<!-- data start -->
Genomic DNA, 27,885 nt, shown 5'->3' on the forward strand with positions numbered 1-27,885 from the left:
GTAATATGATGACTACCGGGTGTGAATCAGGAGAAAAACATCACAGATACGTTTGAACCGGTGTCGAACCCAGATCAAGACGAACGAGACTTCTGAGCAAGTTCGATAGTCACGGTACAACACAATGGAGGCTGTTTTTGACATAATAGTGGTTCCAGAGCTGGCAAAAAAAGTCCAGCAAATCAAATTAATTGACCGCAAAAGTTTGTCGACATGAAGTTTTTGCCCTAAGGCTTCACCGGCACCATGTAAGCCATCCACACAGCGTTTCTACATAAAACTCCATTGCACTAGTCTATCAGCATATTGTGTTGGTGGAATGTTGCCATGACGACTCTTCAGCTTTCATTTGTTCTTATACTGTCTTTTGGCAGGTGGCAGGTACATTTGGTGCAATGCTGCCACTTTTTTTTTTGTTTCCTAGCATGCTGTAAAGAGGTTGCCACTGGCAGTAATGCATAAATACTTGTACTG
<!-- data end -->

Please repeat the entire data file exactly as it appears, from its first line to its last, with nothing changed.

Genomic DNA, 27,885 nt, shown 5'->3' on the forward strand with positions numbered 1-27,885 from the left:
GTAATATGATGACTACCGGGTGTGAATCAGGAGAAAAACATCACAGATACGTTTGAACCGGTGTCGAACCCAGATCAAGACGAACGAGACTTCTGAGCAAGTTCGATAGTCACGGTACAACACAATGGAGGCTGTTTTTGACATAATAGTGGTTCCAGAGCTGGCAAAAAAAGTCCAGCAAATCAAATTAATTGACCGCAAAAGTTTGTCGACATGAAGTTTTTGCCCTAAGGCTTCACCGGCACCATGTAAGCCATCCACACAGCGTTTCTACATAAAACTCCATTGCACTAGTCTATCAGCATATTGTGTTGGTGGAATGTTGCCATGACGACTCTTCAGCTTTCATTTGTTCTTATACTGTCTTTTGGCAGGTGGCAGGTACATTTGGTGCAATGCTGCCACTTTTTTTTTTGTTTCCTAGCATGCTGTAAAGAGGTTGCCACTGGCAGTAATGCATAAATACTTGTACTG